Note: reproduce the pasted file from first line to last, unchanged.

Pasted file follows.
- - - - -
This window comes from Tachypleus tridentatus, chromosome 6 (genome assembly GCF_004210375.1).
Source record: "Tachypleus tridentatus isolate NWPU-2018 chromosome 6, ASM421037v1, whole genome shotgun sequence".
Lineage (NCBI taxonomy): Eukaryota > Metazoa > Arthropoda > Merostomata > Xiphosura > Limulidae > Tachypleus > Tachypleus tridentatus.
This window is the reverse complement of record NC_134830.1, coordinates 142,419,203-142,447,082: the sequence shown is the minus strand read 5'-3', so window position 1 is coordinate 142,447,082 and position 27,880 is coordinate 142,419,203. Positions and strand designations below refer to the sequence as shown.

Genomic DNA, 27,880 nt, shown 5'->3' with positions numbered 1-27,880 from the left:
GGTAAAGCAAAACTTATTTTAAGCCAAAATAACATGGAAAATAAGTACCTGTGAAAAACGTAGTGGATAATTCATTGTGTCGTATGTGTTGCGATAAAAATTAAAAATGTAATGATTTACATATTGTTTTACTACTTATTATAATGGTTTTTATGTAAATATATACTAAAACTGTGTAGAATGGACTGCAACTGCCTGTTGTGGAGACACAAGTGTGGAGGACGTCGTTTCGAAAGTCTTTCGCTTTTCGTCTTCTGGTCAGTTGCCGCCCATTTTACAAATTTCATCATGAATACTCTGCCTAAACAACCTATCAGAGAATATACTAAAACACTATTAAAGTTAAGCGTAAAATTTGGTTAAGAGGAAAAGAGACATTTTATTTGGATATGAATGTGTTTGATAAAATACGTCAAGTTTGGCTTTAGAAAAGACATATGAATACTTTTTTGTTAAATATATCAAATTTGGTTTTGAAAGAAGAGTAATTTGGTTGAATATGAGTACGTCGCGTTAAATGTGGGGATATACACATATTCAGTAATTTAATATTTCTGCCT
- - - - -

This window comes from Tachypleus tridentatus, chromosome 6 (genome assembly GCF_004210375.1).
Source record: "Tachypleus tridentatus isolate NWPU-2018 chromosome 6, ASM421037v1, whole genome shotgun sequence".
Lineage (NCBI taxonomy): Eukaryota > Metazoa > Arthropoda > Merostomata > Xiphosura > Limulidae > Tachypleus > Tachypleus tridentatus.
This window is the reverse complement of record NC_134830.1, coordinates 142,419,203-142,447,082: the sequence shown is the minus strand read 5'-3', so window position 1 is coordinate 142,447,082 and position 27,880 is coordinate 142,419,203. Positions and strand designations below refer to the sequence as shown.

Genomic DNA, 27,880 nt, shown 5'->3' with positions numbered 1-27,880 from the left:
GGTAAAGCAAAACTTATTTTAAGCCAAAATAACATGGAAAATAAGTACCTGTGAAAAACGTAGTGGATAATTCATTGTGTCGTATGTGTTGCGATAAAAATTAAAAATGTAATGATTTACATATTGTTTTACTACTTATTATAATGGTTTTTATGTAAATATATACTAAAACTGTGTAGAATGGACTGCAACTGCCTGTTGTGGAGACACAAGTGTGGAGGACGTCGTTTCGAAAGTCTTTCGCTTTTCGTCTTCTGGTCAGTTGCCGCCCATTTTACAAATTTCATCATGAATACTCTGCCTAAACAACCTATCAGAGAATATACTAAAACACTATTAAAGTTAAGCGTAAAATTTGGTTAAGAGGAAAAGAGACATTTTATTTGGATATGAATGTGTTTGATAAAATACGTCAAGTTTGGCTTTAGAAAAGACATATGAATACTTTTTTGTTAAATATATCAAATTTGGTTTTGAAAGAAGAGTAATTTGGTTGAATATGAGTACGTCGCGTTAAATGTGGGGATATACACATATTCAGTAATTTAATATTTCTGCCT